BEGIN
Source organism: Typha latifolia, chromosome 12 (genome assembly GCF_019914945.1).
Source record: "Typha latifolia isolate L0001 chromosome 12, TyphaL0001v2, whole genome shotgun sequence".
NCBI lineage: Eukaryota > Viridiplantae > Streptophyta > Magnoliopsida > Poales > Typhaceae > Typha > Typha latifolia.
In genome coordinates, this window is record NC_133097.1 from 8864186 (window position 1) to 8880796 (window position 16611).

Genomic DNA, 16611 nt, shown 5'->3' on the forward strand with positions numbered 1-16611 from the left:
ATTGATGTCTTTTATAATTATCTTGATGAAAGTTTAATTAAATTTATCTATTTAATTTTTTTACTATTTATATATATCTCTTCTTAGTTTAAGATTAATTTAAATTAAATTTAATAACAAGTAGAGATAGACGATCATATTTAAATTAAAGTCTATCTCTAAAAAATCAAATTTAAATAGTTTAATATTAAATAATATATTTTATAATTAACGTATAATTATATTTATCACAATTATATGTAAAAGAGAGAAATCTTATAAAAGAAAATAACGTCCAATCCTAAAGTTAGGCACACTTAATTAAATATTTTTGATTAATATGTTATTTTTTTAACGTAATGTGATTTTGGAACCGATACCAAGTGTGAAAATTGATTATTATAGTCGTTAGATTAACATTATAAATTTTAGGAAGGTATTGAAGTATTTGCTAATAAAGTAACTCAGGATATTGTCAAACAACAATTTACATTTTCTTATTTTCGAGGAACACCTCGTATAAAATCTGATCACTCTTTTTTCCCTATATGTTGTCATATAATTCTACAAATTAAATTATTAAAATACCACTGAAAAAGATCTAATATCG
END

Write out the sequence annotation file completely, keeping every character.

Source organism: Typha latifolia, chromosome 12 (genome assembly GCF_019914945.1).
Source record: "Typha latifolia isolate L0001 chromosome 12, TyphaL0001v2, whole genome shotgun sequence".
NCBI lineage: Eukaryota > Viridiplantae > Streptophyta > Magnoliopsida > Poales > Typhaceae > Typha > Typha latifolia.
In genome coordinates, this window is record NC_133097.1 from 8864186 (window position 1) to 8880796 (window position 16611).

Genomic DNA, 16611 nt, shown 5'->3' on the forward strand with positions numbered 1-16611 from the left:
ATTGATGTCTTTTATAATTATCTTGATGAAAGTTTAATTAAATTTATCTATTTAATTTTTTTACTATTTATATATATCTCTTCTTAGTTTAAGATTAATTTAAATTAAATTTAATAACAAGTAGAGATAGACGATCATATTTAAATTAAAGTCTATCTCTAAAAAATCAAATTTAAATAGTTTAATATTAAATAATATATTTTATAATTAACGTATAATTATATTTATCACAATTATATGTAAAAGAGAGAAATCTTATAAAAGAAAATAACGTCCAATCCTAAAGTTAGGCACACTTAATTAAATATTTTTGATTAATATGTTATTTTTTTAACGTAATGTGATTTTGGAACCGATACCAAGTGTGAAAATTGATTATTATAGTCGTTAGATTAACATTATAAATTTTAGGAAGGTATTGAAGTATTTGCTAATAAAGTAACTCAGGATATTGTCAAACAACAATTTACATTTTCTTATTTTCGAGGAACACCTCGTATAAAATCTGATCACTCTTTTTTCCCTATATGTTGTCATATAATTCTACAAATTAAATTATTAAAATACCACTGAAAAAGATCTAATATCG